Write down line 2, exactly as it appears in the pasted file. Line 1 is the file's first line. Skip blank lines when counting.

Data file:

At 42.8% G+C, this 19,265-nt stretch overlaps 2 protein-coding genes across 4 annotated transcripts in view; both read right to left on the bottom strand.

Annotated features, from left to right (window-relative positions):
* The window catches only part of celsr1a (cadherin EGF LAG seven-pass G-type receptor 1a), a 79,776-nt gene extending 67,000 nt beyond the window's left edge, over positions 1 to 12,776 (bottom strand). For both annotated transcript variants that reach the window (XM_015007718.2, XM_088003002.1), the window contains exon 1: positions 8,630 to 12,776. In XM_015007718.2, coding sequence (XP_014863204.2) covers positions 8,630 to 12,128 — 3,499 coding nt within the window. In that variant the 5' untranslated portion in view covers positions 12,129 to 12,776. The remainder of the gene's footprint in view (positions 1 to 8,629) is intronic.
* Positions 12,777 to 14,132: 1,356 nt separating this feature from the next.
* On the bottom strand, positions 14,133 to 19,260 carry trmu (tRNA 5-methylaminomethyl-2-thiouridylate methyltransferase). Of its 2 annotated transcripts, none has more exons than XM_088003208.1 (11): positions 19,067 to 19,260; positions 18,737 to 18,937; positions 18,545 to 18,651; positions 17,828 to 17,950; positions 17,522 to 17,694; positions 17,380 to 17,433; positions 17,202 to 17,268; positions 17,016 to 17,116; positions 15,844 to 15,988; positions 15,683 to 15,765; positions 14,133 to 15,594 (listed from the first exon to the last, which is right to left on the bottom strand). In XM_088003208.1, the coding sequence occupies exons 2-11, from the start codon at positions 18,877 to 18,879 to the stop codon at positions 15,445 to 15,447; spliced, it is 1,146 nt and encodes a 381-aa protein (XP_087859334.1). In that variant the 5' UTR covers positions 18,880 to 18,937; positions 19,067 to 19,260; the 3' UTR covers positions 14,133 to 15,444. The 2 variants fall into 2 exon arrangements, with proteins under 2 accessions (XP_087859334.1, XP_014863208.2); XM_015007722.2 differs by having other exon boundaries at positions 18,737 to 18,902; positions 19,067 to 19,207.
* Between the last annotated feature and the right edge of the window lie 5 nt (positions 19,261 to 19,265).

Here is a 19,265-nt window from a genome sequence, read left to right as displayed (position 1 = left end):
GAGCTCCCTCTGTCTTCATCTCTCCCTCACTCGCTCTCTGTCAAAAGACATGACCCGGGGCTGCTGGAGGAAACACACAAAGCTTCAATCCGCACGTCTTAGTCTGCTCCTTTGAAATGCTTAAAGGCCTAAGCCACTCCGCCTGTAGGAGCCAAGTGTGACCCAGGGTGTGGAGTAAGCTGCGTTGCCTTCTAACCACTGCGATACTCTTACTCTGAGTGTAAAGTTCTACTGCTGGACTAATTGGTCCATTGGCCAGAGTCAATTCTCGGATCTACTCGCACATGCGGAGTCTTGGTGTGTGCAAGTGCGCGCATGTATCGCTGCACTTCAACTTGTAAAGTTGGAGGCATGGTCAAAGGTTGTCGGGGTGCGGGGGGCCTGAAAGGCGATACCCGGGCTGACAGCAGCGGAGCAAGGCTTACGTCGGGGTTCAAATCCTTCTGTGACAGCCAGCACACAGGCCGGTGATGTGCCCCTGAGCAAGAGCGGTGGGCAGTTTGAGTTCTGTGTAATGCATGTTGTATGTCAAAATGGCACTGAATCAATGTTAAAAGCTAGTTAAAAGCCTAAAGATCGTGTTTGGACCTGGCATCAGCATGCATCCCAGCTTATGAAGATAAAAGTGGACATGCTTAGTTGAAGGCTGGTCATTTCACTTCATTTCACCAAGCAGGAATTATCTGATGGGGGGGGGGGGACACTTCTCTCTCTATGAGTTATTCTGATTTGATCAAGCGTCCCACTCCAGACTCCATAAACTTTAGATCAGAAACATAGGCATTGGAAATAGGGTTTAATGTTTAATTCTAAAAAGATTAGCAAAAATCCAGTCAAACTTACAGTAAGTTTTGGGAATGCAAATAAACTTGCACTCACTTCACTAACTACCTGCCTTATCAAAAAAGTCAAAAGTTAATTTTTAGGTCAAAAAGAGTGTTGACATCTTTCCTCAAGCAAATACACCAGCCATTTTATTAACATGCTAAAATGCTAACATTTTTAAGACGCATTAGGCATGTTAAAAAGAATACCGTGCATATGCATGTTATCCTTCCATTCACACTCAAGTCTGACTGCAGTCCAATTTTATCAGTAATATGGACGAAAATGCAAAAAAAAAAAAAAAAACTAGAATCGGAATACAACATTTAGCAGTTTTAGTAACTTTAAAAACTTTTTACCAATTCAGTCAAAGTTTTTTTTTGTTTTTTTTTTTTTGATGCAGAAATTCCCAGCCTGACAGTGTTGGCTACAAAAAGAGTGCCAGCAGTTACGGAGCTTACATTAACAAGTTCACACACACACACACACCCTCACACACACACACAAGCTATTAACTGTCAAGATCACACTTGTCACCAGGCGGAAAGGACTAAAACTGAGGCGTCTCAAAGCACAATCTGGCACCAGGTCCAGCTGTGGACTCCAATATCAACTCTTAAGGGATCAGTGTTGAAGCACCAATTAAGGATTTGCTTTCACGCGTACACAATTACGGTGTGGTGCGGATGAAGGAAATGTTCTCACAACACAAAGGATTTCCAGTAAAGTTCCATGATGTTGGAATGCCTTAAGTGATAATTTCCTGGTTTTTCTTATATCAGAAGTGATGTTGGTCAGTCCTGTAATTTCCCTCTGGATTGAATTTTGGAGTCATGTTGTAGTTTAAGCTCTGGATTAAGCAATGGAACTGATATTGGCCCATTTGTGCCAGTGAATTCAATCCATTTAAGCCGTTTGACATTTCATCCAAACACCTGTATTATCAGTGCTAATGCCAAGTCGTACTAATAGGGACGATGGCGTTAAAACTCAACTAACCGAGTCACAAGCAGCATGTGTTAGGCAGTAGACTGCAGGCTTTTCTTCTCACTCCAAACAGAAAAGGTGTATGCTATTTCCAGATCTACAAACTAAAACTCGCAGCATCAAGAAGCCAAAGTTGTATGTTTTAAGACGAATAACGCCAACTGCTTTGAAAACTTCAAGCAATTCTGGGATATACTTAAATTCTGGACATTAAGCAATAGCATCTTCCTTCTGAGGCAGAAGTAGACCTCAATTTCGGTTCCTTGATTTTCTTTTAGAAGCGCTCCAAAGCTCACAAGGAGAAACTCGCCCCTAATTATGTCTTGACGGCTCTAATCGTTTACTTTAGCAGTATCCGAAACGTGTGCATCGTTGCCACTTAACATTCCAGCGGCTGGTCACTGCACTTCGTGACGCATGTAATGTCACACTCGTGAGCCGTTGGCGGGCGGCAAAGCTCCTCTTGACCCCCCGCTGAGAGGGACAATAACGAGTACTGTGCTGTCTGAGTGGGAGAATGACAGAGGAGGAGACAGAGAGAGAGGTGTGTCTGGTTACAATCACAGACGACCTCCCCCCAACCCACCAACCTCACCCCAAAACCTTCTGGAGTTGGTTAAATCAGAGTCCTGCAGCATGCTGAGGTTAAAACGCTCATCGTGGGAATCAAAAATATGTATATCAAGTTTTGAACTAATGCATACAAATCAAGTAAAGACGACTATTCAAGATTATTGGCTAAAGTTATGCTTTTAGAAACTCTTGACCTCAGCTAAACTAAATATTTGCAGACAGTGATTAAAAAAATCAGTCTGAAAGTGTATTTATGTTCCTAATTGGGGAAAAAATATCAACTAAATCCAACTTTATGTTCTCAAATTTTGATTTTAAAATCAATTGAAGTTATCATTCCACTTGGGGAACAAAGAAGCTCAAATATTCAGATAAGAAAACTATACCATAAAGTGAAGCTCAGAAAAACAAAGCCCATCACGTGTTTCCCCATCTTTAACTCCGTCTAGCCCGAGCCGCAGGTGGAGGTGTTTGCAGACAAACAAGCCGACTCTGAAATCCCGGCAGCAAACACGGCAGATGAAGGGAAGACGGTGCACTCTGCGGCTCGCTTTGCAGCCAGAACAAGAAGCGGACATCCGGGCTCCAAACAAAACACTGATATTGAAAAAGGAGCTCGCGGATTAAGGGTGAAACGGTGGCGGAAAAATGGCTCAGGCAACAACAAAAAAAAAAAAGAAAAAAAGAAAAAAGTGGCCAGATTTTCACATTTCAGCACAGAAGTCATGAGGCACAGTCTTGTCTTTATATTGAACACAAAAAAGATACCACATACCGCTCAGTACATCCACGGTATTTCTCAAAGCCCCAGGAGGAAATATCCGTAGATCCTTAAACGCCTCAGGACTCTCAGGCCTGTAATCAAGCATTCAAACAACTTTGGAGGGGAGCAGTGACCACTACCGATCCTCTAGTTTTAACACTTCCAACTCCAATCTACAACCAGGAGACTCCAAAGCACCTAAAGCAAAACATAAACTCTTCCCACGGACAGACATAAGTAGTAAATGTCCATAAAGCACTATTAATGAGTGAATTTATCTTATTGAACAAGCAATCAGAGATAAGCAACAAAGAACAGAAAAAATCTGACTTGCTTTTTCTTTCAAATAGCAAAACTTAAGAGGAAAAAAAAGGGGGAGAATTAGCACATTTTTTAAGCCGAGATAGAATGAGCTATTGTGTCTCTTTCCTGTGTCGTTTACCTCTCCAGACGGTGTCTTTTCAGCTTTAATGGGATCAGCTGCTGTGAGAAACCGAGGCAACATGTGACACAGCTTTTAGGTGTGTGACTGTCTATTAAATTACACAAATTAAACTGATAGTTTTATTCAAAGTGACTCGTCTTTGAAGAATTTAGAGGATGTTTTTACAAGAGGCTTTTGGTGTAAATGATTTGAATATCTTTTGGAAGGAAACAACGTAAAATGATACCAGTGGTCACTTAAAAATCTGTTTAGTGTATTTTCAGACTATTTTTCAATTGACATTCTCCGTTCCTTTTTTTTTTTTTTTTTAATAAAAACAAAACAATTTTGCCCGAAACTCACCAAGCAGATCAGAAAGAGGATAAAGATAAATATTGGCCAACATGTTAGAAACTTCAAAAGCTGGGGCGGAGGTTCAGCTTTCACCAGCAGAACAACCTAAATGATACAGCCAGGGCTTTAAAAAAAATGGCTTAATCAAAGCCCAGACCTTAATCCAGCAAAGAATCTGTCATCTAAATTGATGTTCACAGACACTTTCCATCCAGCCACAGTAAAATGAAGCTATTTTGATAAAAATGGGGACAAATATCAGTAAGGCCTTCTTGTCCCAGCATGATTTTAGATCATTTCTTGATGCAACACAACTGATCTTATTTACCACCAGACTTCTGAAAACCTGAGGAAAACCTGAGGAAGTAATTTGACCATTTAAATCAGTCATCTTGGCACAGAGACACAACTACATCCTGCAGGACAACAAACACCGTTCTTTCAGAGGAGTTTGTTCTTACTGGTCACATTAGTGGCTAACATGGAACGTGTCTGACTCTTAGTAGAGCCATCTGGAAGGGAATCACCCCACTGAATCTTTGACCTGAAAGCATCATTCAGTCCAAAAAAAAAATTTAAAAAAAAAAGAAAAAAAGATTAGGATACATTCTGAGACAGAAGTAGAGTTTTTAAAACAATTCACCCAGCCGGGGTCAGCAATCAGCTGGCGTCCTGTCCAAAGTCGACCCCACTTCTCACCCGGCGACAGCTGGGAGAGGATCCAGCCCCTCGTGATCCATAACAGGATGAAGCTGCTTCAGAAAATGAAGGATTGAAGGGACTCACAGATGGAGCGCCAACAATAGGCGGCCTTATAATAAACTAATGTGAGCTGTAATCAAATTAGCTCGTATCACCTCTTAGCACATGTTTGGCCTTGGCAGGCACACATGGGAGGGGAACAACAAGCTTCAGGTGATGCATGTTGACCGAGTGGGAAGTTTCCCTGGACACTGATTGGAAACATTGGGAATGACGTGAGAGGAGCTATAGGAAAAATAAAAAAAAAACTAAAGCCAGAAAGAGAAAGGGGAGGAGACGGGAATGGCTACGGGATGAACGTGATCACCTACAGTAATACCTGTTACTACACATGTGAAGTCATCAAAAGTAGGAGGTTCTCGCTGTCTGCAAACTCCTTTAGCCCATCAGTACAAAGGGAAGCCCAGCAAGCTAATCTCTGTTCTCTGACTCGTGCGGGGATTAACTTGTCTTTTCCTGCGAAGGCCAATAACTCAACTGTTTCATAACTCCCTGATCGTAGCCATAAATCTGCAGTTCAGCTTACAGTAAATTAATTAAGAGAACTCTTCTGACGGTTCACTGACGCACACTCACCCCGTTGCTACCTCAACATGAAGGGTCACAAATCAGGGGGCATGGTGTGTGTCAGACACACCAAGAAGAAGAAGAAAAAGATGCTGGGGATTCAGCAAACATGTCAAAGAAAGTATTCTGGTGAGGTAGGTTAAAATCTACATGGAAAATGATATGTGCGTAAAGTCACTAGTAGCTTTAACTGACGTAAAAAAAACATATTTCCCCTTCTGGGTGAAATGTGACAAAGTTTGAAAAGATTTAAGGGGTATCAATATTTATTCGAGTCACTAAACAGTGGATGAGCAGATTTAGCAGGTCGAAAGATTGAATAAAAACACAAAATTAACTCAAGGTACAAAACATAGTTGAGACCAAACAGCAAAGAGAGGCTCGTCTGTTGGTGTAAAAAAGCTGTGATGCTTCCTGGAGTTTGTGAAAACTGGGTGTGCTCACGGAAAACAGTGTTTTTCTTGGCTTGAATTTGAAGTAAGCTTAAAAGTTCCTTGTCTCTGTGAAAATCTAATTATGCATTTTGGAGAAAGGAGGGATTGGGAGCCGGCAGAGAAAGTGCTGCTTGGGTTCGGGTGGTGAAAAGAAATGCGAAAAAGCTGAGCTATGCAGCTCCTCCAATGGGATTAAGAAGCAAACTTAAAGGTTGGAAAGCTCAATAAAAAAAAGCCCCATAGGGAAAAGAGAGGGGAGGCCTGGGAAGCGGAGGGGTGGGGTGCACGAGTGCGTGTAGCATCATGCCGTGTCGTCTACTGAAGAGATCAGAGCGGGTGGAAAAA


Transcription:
Annotated features, from left to right (window-relative positions):